"It is vital that the government makes progress on developing new NCAs quickly. Given that these negotiations can only begin after the UK has satisfied the IAEA with regard to its safeguarding regime, it is essential for the Government to reach an agreement with the IAEA as soon as possible," it says.

The government must ensure that its nuclear trade agreements allow the movement of nuclear material and equipment in a timely fashion and at reasonable cost, it adds.

Nuclear R&D

The Joint European Torus (JET), located at Culham, Oxfordshire, is Europe's largest nuclear fusion device, enabling research into fusion power as an energy source. It is collectively used by more than 40 European laboratories. Its work is carried out within the framework of the EUROfusion Consortium, and it receives funding from the European Commission through the Euratom research and training programme.

JET's successor will be ITER, the International Thermonuclear Experimental Reactor, which is under construction in France. Europe is funding nearly 46% of the construction costs, with the remaining costs being split between China, India, Japan, Korea, Russia and the USA.

The report says: "The UK has benefited substantially from EU nuclear research programmes, contributing to its status as a world leader in nuclear research and development. It would be to the benefit of both the UK and the EU to maintain those research connections post-Brexit. We welcome the government's commitment to continuing to fund nuclear research in the UK, whether or not EU funding is maintained."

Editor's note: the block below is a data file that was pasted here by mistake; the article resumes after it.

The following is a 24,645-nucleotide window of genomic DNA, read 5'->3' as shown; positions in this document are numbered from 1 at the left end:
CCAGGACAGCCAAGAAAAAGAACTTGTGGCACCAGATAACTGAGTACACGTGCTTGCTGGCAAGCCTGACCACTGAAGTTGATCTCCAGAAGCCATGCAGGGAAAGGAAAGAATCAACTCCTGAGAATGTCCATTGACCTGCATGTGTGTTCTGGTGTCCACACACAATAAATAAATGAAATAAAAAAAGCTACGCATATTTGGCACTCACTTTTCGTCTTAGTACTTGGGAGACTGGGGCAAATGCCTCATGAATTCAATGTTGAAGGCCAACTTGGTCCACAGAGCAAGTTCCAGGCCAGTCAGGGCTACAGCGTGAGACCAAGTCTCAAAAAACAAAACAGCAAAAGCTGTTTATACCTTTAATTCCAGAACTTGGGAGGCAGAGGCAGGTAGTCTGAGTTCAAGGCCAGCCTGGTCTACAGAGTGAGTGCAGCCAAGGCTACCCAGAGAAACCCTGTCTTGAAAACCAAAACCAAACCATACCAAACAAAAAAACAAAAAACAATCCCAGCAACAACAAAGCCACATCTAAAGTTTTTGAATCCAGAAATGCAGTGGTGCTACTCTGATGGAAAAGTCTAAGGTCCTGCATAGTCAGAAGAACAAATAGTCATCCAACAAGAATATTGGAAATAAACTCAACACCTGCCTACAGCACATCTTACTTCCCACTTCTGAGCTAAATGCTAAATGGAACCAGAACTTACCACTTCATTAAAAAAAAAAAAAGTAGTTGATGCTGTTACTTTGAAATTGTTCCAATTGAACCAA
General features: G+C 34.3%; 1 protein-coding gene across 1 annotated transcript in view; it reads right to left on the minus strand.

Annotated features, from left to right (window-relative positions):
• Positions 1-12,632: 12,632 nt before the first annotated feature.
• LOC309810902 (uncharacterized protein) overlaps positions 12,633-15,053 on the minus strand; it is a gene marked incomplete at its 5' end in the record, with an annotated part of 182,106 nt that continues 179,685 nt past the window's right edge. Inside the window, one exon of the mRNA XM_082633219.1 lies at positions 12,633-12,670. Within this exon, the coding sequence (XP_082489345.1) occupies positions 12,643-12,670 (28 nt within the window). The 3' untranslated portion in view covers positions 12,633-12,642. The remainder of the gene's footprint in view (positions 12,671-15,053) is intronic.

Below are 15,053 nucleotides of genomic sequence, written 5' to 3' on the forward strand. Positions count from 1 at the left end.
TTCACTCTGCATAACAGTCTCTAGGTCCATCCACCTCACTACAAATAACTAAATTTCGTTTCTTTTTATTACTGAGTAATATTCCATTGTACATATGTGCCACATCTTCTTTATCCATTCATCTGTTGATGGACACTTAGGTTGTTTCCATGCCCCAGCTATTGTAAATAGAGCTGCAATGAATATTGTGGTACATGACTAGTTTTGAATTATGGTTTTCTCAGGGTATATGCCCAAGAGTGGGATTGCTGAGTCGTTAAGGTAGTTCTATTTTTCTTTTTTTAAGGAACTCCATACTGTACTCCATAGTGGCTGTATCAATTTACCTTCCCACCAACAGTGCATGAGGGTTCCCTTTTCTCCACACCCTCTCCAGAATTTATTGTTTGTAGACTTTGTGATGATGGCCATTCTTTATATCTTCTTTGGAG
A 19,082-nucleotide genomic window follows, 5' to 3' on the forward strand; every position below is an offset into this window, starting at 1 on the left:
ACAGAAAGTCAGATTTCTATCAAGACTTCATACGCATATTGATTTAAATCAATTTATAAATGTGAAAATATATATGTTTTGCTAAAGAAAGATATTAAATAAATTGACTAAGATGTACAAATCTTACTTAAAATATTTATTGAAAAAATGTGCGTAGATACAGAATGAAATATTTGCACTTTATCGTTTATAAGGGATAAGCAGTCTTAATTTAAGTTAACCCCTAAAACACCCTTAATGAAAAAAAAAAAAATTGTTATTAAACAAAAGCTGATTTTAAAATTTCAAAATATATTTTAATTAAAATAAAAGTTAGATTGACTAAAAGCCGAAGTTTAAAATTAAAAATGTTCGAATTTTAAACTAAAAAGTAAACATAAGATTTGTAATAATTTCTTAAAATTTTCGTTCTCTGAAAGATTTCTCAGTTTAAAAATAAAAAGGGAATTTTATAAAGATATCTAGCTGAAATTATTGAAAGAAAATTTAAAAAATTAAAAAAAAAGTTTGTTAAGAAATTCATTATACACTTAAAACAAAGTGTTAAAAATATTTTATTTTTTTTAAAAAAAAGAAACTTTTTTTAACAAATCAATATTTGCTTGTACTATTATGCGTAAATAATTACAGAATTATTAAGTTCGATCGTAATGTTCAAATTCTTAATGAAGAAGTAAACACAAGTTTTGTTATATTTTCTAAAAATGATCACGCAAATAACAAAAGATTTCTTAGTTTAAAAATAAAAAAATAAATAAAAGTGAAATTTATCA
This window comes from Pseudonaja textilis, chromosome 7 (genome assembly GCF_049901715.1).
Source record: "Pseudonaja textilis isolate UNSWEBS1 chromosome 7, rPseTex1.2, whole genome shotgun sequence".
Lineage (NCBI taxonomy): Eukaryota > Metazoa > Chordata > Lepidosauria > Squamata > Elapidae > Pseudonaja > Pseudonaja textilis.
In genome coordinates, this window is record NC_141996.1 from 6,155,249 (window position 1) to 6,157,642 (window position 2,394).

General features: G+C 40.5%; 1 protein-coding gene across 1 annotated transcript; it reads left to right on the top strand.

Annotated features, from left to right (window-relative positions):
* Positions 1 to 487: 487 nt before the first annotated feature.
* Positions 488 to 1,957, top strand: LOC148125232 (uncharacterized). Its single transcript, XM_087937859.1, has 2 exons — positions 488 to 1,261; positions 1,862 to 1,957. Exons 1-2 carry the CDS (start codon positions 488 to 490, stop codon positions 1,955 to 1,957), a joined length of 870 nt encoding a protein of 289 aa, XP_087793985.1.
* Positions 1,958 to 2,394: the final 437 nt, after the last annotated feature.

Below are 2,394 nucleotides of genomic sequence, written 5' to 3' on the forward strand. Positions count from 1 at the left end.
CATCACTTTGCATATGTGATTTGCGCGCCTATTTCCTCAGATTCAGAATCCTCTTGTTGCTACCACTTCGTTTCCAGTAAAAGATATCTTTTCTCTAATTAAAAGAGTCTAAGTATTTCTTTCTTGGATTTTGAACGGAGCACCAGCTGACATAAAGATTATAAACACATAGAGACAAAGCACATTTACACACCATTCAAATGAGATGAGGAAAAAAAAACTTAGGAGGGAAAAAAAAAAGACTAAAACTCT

The committee recommends that the government "looks to maintain the post-Brexit viability" of JET, and ensures that the UK is able to participate in ITER despite its withdrawal from Euratom.

Future arrangements

A form of associate membership of Euratom could be a means of maintaining nuclear research and development collaboration with the EU, the report says. However, in the form currently held by non-EU Member State Switzerland, it would not address the issues raised by the UK's departure that are critical to energy security, it adds.

"The risk posed to the UK's energy security if the safeguarding measures currently provided by Euratom are not replaced in time means that there is a distinct need to avoid a cliff-edge in relation to Euratom. It is therefore crucial for the government to ensure that contingency arrangements are in place and ready to be activated if required," the report says. "The government should engage with industry regarding such arrangements as early as possible, in order to reduce commercial uncertainty."

It also notes that the UK's membership of Euratom is "legally distinct" from its EU membership, and that in the Prime Minister's Article 50 notification letter of 29 March 2017 a separate notification was made in respect of the country's withdrawal from Euratom.

"This suggests that separate transitional arrangements may also be possible, if they are needed in order to mitigate the risk of a cliff-edge. We therefore call on the government to review and report to Parliament on the possibility of a Euratom-specific transition period separate from the wider Brexit process," it says.

Researched and written
by World Nuclear News